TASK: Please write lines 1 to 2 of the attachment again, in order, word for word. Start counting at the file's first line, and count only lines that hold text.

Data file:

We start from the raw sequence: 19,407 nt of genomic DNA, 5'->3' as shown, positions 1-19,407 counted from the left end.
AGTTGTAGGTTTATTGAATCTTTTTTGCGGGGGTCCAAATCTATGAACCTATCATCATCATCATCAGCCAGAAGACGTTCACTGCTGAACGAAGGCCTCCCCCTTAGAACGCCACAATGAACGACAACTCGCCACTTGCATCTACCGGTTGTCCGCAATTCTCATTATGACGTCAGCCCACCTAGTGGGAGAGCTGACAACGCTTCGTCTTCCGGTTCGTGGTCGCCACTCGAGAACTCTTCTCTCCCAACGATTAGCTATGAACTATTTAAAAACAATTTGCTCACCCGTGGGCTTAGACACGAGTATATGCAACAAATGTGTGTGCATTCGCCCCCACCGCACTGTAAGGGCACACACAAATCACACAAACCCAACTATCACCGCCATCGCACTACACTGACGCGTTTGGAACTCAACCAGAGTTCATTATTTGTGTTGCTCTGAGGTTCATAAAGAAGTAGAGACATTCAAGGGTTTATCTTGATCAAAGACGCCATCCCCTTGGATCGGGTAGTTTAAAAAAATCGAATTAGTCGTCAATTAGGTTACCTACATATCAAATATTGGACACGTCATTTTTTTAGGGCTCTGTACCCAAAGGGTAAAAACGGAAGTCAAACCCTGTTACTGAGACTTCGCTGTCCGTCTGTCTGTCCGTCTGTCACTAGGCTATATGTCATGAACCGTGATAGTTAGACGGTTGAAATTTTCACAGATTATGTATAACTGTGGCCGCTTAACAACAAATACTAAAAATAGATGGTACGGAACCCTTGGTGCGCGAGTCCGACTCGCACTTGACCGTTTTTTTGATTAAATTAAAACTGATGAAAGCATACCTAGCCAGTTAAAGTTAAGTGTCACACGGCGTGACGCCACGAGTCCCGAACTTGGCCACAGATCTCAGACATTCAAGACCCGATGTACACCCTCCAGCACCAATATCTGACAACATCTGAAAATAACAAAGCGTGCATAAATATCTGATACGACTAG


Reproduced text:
We start from the raw sequence: 19,407 nt of genomic DNA, 5'->3' as shown, positions 1-19,407 counted from the left end.
AGTTGTAGGTTTATTGAATCTTTTTTGCGGGGGTCCAAATCTATGAACCTATCATCATCATCATCAGCCAGAAGACGTTCACTGCTGAACGAAGGCCTCCCCCTTAGAACGCCACAATGAACGACAACTCGCCACTTGCATCTACCGGTTGTCCGCAATTCTCATTATGACGTCAGCCCACCTAGTGGGAGAGCTGACAACGCTTCGTCTTCCGGTTCGTGGTCGCCACTCGAGAACTCTTCTCTCCCAACGATTAGCTATGAACTATTTAAAAACAATTTGCTCACCCGTGGGCTTAGACACGAGTATATGCAACAAATGTGTGTGCATTCGCCCCCACCGCACTGTAAGGGCACACACAAATCACACAAACCCAACTATCACCGCCATCGCACTACACTGACGCGTTTGGAACTCAACCAGAGTTCATTATTTGTGTTGCTCTGAGGTTCATAAAGAAGTAGAGACATTCAAGGGTTTATCTTGATCAAAGACGCCATCCCCTTGGATCGGGTAGTTTAAAAAAATCGAATTAGTCGTCAATTAGGTTACCTACATATCAAATATTGGACACGTCATTTTTTTAGGGCTCTGTACCCAAAGGGTAAAAACGGAAGTCAAACCCTGTTACTGAGACTTCGCTGTCCGTCTGTCTGTCCGTCTGTCACTAGGCTATATGTCATGAACCGTGATAGTTAGACGGTTGAAATTTTCACAGATTATGTATAACTGTGGCCGCTTAACAACAAATACTAAAAATAGATGGTACGGAACCCTTGGTGCGCGAGTCCGACTCGCACTTGACCGTTTTTTTGATTAAATTAAAACTGATGAAAGCATACCTAGCCAGTTAAAGTTAAGTGTCACACGGCGTGACGCCACGAGTCCCGAACTTGGCCACAGATCTCAGACATTCAAGACCCGATGTACACCCTCCAGCACCAATATCTGACAACATCTGAAAATAACAAAGCGTGCATAAATATCTGATACGACTAG